When a shift in the free market occurs, rarely is the appropriate reaction an increase in regulations. Yet that is precisely the first instinct of many governments.
We see this dynamic play out in the Cayman Islands too often. Something “happens” in the economy. Someone complains. Government steps in with a “solution.” And then the real problems begin.
Two such instances are highlighted in today’s Compass, concerning “home-sharing websites” such as Airbnb, and price reporting requirements proposed for fuel importers. In both instances, our government has responded to private sector activity by threatening, explicitly or implicitly, to put those businesses out of business.
Does anyone really believe that a government clampdown on short-term rental accommodations is going to make Cayman a more attractive destination for tourists (or tourism entrepreneurs)? Or that the government’s demanding to know about fuel importers’ operating costs is ultimately going to benefit consumers?
We think not.
The more probable outcomes are that fewer people will visit Cayman than otherwise would have, fewer rooms will be added to Cayman’s “hotel inventory,” and companies engaged in importing fuel into our country might reconsider.
If one, or both, of our fuel distributors were to abandon this market, Cayman would, quite literally, be close to “out of gas.” This is a very dangerous game that government appears to be playing.
That being said, we do understand why our officials have been tempted to act in these two cases. Tourism is one of the key pillars of Cayman’s economy, and the Airbnb-listed accommodations compete directly with existing small (and large) operators who have been meeting expensive government-mandated requirements, such as licensing, property inspections and taxes. The situation is not unlike the scenarios playing out in many countries between “ride-sharing” programs such as Uber and legacy taxi cab companies.
Globally, government regulation often comes perilously close to “protectionism,” and those who are being protected are not consumers but entrenched, and oftentimes politically connected, “practitioners” who benefit by measures that increase the “cost of entry” into their industries.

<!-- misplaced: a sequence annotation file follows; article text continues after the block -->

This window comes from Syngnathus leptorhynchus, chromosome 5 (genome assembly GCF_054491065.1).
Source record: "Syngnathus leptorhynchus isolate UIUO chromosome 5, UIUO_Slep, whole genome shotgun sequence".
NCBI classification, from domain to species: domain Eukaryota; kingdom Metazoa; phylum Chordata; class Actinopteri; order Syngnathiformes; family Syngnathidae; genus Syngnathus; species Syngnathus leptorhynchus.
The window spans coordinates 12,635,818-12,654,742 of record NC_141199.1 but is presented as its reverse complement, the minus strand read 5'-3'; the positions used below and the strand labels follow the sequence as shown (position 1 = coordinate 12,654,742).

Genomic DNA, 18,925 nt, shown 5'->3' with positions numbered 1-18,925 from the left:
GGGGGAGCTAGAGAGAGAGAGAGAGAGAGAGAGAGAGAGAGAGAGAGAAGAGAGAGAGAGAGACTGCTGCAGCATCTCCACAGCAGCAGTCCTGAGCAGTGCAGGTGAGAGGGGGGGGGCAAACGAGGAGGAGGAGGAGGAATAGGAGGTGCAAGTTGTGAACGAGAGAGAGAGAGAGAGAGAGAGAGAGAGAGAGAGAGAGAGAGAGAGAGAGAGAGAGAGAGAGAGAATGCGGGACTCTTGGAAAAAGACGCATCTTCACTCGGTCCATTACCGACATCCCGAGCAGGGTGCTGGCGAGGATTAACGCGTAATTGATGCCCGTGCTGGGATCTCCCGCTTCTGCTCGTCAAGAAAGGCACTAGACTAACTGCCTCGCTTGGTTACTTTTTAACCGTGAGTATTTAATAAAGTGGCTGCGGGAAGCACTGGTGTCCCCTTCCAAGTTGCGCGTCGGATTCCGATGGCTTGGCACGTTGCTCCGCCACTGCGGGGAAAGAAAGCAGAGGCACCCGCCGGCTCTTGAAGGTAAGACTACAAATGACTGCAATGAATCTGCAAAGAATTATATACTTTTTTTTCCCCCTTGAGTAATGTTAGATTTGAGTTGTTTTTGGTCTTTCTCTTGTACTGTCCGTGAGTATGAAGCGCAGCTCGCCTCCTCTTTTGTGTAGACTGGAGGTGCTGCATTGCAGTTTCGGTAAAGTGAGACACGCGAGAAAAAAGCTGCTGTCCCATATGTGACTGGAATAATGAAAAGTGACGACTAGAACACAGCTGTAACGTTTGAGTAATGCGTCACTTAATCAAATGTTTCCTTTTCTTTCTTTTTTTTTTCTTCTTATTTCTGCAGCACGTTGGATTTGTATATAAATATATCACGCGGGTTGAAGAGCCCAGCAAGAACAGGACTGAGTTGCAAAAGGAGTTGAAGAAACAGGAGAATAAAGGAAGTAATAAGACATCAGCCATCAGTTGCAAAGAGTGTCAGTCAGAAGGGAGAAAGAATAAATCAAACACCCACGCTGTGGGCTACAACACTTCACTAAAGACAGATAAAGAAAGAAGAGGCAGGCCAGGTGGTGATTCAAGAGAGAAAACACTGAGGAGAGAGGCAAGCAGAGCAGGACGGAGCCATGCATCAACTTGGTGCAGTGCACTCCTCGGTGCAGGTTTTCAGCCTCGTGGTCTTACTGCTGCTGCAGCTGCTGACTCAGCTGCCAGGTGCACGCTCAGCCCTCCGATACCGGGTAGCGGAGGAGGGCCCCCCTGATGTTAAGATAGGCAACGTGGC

In regard to fuel importers, it is undeniable that the price of gasoline in Cayman is both high, and highly volatile. Gasoline, of course, differs from other imports, such as T-shirts, in that it is a vital commodity. So, again, we understand the government’s temptation to act – and it does have options.
Planning Minister Kurt Tibbetts is exactly correct when he seeks to ensure that there is a competitive relationship – not a collusionary one – between our two petroleum importers. If Mr. Tibbetts has evidence of collusion or price fixing, he should publicly and persuasively present it.
However, the very last thing Cayman needs is what Mr. Tibbetts has proposed as “government’s next step” – “outright market price regulation.”
Government price controls are antithetical to a free-market, capitalist-based economy, and Mr. Tibbetts would do well to review the economic literature – there’s plenty of it – before venturing further into the morass of state-controlled pricing in selected industries.
The bottom line is, even in a small place such as Cayman, successfully controlling commerce in a country is an extraordinarily complex operation that requires the deftest of touches, not the heaviest of hands. The surest way to influence an economy is certainly not by government threats or, even worse, government edicts.